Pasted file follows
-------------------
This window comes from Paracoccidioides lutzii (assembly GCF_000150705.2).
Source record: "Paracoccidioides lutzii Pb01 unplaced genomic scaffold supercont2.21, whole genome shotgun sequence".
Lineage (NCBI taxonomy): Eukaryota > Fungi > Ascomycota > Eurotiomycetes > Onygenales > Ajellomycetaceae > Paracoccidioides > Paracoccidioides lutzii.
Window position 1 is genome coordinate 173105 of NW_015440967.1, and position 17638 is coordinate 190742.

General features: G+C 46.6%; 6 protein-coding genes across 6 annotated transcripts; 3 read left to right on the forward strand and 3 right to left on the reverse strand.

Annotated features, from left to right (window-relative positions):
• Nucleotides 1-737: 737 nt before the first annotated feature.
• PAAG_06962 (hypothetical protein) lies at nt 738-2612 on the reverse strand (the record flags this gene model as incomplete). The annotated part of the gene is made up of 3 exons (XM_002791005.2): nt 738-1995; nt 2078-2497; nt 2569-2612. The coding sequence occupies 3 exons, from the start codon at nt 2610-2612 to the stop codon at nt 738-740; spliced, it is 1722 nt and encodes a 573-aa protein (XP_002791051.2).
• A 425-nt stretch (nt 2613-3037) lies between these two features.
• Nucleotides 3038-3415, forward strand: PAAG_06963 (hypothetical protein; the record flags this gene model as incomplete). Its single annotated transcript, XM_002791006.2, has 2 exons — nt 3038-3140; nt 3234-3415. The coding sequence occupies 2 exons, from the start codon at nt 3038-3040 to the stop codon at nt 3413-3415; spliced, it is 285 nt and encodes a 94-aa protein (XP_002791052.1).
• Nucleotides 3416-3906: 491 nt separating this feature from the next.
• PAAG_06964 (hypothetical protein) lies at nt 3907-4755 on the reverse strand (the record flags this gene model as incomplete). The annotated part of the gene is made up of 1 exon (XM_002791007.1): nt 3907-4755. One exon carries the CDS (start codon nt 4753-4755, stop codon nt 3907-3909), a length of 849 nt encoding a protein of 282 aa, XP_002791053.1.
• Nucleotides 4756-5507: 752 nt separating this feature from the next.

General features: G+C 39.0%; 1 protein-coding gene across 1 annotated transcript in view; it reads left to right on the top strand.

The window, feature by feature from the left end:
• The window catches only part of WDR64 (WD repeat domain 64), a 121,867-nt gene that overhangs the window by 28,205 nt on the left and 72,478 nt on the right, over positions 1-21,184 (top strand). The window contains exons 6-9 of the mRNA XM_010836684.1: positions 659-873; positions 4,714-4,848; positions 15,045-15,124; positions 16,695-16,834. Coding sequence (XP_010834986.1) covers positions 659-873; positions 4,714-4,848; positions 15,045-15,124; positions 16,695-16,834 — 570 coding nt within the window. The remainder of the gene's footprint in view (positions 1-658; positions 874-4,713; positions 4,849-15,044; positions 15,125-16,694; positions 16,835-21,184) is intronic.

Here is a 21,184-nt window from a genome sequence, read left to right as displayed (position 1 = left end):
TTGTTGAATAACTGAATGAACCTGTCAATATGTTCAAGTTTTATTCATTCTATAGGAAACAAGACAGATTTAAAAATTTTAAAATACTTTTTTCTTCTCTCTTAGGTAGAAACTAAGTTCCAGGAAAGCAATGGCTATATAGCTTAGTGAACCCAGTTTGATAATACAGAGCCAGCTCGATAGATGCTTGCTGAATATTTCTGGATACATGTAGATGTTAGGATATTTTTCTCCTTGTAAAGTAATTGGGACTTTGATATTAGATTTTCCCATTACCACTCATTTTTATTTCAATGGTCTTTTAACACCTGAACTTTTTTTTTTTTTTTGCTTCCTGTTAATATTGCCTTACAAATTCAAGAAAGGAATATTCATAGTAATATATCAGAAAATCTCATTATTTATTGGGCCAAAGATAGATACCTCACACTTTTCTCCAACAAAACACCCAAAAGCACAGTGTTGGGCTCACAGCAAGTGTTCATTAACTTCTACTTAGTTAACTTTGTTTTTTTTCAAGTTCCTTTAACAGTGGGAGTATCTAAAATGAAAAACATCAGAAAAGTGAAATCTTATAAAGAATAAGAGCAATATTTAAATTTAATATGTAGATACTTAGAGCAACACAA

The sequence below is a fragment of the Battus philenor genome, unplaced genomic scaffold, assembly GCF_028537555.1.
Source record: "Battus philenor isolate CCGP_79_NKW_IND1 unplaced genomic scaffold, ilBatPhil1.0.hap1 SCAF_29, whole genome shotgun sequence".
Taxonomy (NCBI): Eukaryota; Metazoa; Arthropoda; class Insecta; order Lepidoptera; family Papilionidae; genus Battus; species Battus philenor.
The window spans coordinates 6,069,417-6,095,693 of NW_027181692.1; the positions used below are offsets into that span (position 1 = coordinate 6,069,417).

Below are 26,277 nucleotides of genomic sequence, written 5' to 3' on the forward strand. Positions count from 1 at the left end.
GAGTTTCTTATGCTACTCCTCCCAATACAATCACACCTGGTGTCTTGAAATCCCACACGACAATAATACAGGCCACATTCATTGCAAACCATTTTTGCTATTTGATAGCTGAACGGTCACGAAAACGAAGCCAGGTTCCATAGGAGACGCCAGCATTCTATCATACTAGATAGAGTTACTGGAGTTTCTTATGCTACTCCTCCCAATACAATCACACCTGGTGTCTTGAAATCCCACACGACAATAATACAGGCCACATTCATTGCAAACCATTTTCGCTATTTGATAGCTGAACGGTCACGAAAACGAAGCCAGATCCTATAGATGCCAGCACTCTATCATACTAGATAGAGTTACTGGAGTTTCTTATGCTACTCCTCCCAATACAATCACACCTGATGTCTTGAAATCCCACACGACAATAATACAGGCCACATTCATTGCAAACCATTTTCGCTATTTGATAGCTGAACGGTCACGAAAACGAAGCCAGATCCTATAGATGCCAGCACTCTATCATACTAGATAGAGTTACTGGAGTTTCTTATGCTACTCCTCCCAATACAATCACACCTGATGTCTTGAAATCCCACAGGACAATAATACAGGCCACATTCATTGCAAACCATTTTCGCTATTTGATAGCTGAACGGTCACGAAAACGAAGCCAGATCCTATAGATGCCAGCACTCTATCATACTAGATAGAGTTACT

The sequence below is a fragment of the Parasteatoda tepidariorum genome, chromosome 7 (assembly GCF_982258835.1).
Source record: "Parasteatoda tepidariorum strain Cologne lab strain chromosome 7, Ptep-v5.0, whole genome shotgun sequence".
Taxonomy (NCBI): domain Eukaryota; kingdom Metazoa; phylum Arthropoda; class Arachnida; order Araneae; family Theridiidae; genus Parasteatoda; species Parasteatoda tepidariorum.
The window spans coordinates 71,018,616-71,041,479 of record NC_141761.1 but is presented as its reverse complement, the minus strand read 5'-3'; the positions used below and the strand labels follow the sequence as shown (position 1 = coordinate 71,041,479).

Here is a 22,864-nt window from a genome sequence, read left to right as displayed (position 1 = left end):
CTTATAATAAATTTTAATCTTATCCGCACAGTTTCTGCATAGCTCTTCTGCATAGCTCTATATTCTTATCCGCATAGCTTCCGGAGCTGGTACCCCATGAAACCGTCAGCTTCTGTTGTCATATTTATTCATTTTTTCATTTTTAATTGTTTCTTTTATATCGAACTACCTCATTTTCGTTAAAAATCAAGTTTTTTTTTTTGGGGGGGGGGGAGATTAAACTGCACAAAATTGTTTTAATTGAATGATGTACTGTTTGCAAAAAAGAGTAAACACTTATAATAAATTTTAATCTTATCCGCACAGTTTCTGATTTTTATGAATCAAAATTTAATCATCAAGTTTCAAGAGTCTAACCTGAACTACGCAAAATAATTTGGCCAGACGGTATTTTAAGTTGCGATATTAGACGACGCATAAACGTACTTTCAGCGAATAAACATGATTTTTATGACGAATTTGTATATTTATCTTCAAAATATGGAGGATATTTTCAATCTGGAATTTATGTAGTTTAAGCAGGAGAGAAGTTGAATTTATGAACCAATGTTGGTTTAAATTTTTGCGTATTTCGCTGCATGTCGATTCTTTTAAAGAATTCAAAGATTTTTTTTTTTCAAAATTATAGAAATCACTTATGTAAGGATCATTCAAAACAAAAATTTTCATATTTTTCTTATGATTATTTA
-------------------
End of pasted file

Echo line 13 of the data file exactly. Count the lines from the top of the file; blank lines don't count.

• Nucleotides 4756-5507: 752 nt separating this feature from the next.